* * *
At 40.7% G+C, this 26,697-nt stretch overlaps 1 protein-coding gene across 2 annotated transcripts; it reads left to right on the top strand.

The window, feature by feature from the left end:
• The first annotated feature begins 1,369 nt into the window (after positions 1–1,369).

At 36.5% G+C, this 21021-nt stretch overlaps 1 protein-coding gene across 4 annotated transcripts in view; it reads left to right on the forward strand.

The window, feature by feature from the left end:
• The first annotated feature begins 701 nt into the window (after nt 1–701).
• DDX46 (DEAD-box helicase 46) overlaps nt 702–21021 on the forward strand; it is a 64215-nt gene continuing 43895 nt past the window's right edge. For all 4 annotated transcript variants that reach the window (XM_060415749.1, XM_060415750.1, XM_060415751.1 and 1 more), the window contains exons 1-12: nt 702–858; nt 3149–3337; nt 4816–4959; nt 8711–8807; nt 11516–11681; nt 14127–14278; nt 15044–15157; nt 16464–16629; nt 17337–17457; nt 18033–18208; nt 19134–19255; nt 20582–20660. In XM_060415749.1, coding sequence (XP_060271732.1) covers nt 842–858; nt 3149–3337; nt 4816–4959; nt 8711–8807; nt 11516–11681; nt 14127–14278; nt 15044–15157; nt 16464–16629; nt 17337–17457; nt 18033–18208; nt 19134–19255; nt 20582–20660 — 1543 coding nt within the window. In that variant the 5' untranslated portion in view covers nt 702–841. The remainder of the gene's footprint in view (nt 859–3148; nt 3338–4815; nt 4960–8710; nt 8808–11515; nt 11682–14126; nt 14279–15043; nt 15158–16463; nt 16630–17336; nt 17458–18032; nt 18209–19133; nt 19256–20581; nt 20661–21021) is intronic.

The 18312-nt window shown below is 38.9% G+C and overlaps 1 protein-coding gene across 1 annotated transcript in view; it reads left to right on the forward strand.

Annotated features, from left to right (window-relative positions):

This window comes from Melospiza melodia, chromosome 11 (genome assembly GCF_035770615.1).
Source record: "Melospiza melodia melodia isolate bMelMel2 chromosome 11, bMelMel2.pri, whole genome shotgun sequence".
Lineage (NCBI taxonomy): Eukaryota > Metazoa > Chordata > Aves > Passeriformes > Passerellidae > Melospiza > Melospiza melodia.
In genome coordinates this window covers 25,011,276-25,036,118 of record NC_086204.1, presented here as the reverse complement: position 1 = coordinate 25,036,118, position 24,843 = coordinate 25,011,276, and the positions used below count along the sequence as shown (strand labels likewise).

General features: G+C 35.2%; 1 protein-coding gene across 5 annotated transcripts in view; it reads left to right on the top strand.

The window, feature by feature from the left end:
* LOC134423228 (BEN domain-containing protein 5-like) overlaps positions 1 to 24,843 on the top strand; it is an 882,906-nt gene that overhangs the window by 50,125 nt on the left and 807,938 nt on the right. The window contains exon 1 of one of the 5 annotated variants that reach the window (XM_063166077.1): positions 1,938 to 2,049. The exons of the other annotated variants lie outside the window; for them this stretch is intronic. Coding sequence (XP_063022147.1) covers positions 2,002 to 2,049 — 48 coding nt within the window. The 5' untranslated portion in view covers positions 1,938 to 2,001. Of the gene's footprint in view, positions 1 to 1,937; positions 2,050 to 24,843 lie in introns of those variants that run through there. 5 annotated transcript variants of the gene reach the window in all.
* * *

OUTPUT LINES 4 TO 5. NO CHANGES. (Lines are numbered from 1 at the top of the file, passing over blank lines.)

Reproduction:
At 36.5% G+C, this 21021-nt stretch overlaps 1 protein-coding gene across 4 annotated transcripts in view; it reads left to right on the forward strand.

The window, feature by feature from the left end: